Wednesday, November 21st | 13 Kislev 5779

Subscribe
July 25, 2014 12:40 pm

Mother of Israeli Arab Golani Soldier: Those Who Don’t Accept This State Should Move to an Arab Country

avatar by Deborah Danan

Email a copy of "Mother of Israeli Arab Golani Soldier: Those Who Don’t Accept This State Should Move to an Arab Country" to a friend

Anett Haskia, Israeli Arab activist for Israel, together with her son, a Golani soldier. Photo: Facebook

Anett Haskia, an Israeli Arab hair stylist and self-proclaimed social activist from the city of Acre, was interviewed on Israeli radio on Thursday and practically shouted at the interviewer when asked whether she identifies as a Palestinian.

“I want to ask you, Anett, many Israeli Arabs say ‘I am an Israeli-Arab, Palestinian.’ Do you also identify as a Palestinian?” host Gabi Gazit of 103.fm asked her. “Has vehalila,” Haskia answered, using a Hebrew phrase that roughly translates as “Good Heavens, no” and – incidentally – one that originates in the Babylonian Talmud.

Haskia, a mother of three who claims to be a proud Israeli, runs an active Facebook page with hundreds of followers. An avid user, she posts pictures with Hebrew status updates encouraging Israel’s soldiers to “keep on fighting in Gaza until total victory.” Among her photos is one of her three children, two boys and a girl, all in IDF uniform.

The interview took place while her son, a Golani Brigade infantryman, was engaged in battle in Gaza. Golani, an IDF infantry brigade that became legendary for the courage and ferocity of its fighters, suffered heavy losses when 13 of its men were killed in battles in the neighborhood of Shujiaya last week.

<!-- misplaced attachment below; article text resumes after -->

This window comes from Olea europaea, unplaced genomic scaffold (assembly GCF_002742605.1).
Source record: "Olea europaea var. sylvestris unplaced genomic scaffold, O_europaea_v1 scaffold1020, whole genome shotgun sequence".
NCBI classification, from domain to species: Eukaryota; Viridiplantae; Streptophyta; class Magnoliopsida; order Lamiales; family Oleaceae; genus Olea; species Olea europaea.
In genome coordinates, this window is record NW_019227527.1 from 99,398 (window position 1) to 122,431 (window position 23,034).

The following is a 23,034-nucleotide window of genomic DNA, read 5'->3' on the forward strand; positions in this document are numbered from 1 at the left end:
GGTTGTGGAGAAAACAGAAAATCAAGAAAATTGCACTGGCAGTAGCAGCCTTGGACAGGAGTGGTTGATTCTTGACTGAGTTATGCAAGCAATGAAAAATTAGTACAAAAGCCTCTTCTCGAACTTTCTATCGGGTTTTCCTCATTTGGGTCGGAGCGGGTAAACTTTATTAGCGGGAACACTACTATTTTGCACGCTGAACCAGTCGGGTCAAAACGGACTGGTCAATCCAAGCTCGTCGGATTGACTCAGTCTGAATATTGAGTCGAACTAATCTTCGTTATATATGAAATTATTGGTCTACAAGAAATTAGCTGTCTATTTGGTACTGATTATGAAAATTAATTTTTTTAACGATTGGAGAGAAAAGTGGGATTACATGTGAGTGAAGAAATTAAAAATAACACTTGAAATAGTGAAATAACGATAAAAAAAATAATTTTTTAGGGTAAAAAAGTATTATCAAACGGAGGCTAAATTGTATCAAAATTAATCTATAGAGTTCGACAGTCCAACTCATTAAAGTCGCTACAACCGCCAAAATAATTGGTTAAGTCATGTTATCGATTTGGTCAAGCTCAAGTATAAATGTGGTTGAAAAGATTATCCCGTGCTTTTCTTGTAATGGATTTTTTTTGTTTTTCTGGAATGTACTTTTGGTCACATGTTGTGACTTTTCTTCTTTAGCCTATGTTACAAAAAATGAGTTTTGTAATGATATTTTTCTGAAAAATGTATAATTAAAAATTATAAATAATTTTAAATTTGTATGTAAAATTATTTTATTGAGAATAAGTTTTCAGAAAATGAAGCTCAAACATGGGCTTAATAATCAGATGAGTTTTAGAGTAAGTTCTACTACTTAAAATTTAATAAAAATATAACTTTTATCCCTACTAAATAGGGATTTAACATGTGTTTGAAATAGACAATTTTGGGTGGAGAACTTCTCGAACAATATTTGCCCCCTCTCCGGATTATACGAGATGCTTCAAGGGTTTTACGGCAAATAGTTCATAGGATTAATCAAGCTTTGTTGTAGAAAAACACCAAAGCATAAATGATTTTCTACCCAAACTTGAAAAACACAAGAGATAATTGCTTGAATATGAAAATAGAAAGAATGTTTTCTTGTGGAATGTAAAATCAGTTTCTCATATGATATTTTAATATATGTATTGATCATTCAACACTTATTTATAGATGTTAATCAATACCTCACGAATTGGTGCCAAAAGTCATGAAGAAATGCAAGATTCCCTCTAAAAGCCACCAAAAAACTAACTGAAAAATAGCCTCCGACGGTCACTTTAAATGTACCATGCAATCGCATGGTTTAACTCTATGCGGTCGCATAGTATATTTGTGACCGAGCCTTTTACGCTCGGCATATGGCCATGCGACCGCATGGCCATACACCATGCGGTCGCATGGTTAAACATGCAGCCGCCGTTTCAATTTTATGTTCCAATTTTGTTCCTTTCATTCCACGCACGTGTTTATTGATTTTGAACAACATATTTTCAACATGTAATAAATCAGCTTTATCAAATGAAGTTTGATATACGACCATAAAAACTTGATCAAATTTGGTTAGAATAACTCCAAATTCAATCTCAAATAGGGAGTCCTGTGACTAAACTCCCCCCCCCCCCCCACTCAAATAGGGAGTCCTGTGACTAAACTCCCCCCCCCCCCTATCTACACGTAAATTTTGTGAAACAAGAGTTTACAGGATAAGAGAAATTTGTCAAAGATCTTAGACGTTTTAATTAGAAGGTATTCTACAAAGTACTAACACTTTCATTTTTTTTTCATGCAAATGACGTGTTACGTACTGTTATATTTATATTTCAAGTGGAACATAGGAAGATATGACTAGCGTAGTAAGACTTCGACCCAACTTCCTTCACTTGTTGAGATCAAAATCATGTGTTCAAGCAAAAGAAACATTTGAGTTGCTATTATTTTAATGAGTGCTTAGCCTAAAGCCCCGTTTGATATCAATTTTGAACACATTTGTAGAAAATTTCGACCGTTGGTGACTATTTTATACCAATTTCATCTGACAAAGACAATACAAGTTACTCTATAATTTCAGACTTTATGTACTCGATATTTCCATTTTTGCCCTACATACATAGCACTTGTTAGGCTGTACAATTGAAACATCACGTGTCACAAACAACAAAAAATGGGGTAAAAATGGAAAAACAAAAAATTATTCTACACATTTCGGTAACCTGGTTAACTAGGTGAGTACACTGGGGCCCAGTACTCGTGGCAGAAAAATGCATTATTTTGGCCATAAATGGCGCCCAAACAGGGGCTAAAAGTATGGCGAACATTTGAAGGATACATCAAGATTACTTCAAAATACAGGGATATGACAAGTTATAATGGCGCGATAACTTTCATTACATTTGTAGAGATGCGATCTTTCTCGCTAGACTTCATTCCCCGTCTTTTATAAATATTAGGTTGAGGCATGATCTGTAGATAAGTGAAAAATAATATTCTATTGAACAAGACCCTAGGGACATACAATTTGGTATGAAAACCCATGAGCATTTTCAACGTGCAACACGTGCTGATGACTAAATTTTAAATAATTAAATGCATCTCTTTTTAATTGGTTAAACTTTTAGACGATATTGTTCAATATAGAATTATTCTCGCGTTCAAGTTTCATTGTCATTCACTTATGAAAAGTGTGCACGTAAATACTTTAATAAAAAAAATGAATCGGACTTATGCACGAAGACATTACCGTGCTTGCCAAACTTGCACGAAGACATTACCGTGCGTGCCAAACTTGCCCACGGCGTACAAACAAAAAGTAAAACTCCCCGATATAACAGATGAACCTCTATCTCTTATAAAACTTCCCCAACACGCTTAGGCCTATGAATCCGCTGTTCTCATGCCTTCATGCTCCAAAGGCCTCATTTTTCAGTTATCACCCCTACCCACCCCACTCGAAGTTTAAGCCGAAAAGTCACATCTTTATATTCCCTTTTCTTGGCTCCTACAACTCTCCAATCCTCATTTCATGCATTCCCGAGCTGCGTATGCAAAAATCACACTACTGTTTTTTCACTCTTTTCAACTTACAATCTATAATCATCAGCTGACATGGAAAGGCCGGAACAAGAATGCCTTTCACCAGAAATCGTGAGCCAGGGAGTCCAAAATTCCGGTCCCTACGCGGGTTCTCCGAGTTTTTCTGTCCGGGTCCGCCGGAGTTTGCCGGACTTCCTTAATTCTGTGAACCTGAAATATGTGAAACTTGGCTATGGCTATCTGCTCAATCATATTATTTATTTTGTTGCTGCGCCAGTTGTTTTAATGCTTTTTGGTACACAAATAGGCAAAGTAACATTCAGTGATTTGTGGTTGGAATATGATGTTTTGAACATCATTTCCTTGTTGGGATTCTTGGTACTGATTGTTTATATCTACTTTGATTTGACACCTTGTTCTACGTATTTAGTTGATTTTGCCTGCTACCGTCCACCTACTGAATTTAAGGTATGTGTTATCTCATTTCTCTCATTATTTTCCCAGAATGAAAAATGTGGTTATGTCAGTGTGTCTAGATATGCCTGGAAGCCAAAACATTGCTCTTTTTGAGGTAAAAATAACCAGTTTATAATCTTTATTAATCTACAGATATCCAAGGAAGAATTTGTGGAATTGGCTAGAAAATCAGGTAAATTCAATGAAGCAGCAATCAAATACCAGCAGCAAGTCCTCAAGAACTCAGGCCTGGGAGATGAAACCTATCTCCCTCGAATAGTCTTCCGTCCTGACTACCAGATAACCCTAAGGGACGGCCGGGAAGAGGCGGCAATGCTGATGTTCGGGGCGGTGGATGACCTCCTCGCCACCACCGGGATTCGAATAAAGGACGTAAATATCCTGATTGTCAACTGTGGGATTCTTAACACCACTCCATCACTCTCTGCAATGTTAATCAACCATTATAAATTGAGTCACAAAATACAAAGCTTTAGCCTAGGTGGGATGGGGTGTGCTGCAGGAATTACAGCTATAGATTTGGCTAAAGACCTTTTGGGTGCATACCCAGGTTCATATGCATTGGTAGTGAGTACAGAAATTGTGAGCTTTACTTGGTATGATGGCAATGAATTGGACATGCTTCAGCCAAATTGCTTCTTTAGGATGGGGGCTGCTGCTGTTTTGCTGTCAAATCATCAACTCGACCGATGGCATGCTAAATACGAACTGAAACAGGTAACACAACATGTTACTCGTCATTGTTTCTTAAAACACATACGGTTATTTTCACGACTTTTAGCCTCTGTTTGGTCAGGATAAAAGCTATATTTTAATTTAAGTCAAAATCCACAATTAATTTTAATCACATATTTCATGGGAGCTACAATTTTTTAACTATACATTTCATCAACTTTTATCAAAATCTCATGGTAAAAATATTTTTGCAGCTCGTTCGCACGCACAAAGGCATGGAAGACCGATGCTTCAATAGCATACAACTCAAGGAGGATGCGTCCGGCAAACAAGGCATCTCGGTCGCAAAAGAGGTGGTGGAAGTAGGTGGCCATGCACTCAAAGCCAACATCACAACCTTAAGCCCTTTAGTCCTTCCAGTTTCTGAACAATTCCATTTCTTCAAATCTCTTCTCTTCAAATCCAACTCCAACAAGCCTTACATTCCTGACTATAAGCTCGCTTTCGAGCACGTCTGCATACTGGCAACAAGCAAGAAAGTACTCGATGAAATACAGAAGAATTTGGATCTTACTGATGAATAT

“I have a son in Golani who was in the middle of a [military] course but didn’t want to leave his comrades alone so he gave up on completing the course and went there. He wanted to be with them, to protect his homeland,” she said.

With a worried tone in her voice, Anett added, “He is now there, in that inferno. I have not spoken with him for several days.”

Since Israeli Arabs are not sent slips to report at IDF recruiting centers, Anett said her son went voluntarily to the Tiberias recruitment center and requested to be enlisted.

Haskia then went on to berate the host for what she called Israel’s discrimination between Bedouin, Druze and Christian Arab citizens.

“My dear, the time has come to change your view,” she said. “What happens here is that Israel’s PR is not good. If they would let me speak out, they would know it’s not just Anett’s son, there are many Muslim soldiers in Golani, many Muslims volunteer – even in combat units,” she said.

Israeli Arab Haskia and her three children in IDF uniform. Photo: Facebook

“My son is an Israeli, the son of an Israeli mother. We are proud of being Israeli and we are proud of the state. It doesn’t mean there’s no discrimination and racism but that can change.”

Addressing herself in the third person, she continued, “Anett Haskia cannot bring about the revolution on her own, she needs to have the backing of the Jews of Israel, and the Arabs of Israel – the loyal ones. I mean those who call themselves ‘Arab Israeli’ and not Palestinians.”

“My son grew up in Israeli society. He is a son of the state of Israel, and he went and joined the army and today he is inside Gaza. And to all those who chant ‘Death to Arabs’ you should be chanting ‘Death to Terrorists’. I say to them: Calm down! You make us laugh, because many, many Arabs are now going into the depths of inferno.”

“You should call to change the constitution,” she continued. “You should legislate to strip citizenship from anyone who harms the security of the state, whether Arab or Jewish. Start respecting us and looking us in the eye.”

Anett stresses, “we are not residents of the territories, we are citizens of Israel.” In an apparent jab at Israeli Arabs who hold the Palestinian cause close to their hearts, she said “whoever does not want to accept the state of Israel is welcome to go to an Arab country.”

Share this Story: Share On Facebook Share On Twitter Email This Article

Let your voice be heard!

Join the Algemeiner

Algemeiner.com